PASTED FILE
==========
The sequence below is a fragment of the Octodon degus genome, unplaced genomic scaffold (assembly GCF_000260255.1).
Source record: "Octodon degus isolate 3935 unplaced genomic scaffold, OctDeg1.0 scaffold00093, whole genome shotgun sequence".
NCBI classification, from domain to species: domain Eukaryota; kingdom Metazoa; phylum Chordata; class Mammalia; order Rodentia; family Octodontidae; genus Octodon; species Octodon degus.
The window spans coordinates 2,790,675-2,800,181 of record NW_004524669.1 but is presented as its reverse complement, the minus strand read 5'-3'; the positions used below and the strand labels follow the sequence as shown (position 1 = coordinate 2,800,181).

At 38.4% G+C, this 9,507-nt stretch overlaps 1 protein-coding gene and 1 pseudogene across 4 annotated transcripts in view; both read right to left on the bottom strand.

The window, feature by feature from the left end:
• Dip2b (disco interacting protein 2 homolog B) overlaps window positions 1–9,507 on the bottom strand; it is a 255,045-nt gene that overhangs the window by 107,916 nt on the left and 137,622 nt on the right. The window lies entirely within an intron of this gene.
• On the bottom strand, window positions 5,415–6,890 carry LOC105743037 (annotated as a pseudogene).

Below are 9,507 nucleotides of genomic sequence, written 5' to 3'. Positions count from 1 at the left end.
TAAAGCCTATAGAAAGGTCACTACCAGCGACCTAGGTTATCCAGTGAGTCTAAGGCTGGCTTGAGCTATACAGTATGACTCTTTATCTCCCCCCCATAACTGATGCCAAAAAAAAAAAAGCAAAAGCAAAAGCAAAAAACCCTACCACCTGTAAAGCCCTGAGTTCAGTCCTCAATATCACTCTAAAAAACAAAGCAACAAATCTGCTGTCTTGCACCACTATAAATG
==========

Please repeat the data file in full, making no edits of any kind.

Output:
The sequence below is a fragment of the Octodon degus genome, unplaced genomic scaffold (assembly GCF_000260255.1).
Source record: "Octodon degus isolate 3935 unplaced genomic scaffold, OctDeg1.0 scaffold00093, whole genome shotgun sequence".
NCBI classification, from domain to species: domain Eukaryota; kingdom Metazoa; phylum Chordata; class Mammalia; order Rodentia; family Octodontidae; genus Octodon; species Octodon degus.
The window spans coordinates 2,790,675-2,800,181 of record NW_004524669.1 but is presented as its reverse complement, the minus strand read 5'-3'; the positions used below and the strand labels follow the sequence as shown (position 1 = coordinate 2,800,181).

At 38.4% G+C, this 9,507-nt stretch overlaps 1 protein-coding gene and 1 pseudogene across 4 annotated transcripts in view; both read right to left on the bottom strand.

The window, feature by feature from the left end:
• Dip2b (disco interacting protein 2 homolog B) overlaps window positions 1–9,507 on the bottom strand; it is a 255,045-nt gene that overhangs the window by 107,916 nt on the left and 137,622 nt on the right. The window lies entirely within an intron of this gene.
• On the bottom strand, window positions 5,415–6,890 carry LOC105743037 (annotated as a pseudogene).

Below are 9,507 nucleotides of genomic sequence, written 5' to 3'. Positions count from 1 at the left end.
TAAAGCCTATAGAAAGGTCACTACCAGCGACCTAGGTTATCCAGTGAGTCTAAGGCTGGCTTGAGCTATACAGTATGACTCTTTATCTCCCCCCCATAACTGATGCCAAAAAAAAAAAAGCAAAAGCAAAAGCAAAAAACCCTACCACCTGTAAAGCCCTGAGTTCAGTCCTCAATATCACTCTAAAAAACAAAGCAACAAATCTGCTGTCTTGCACCACTATAAATG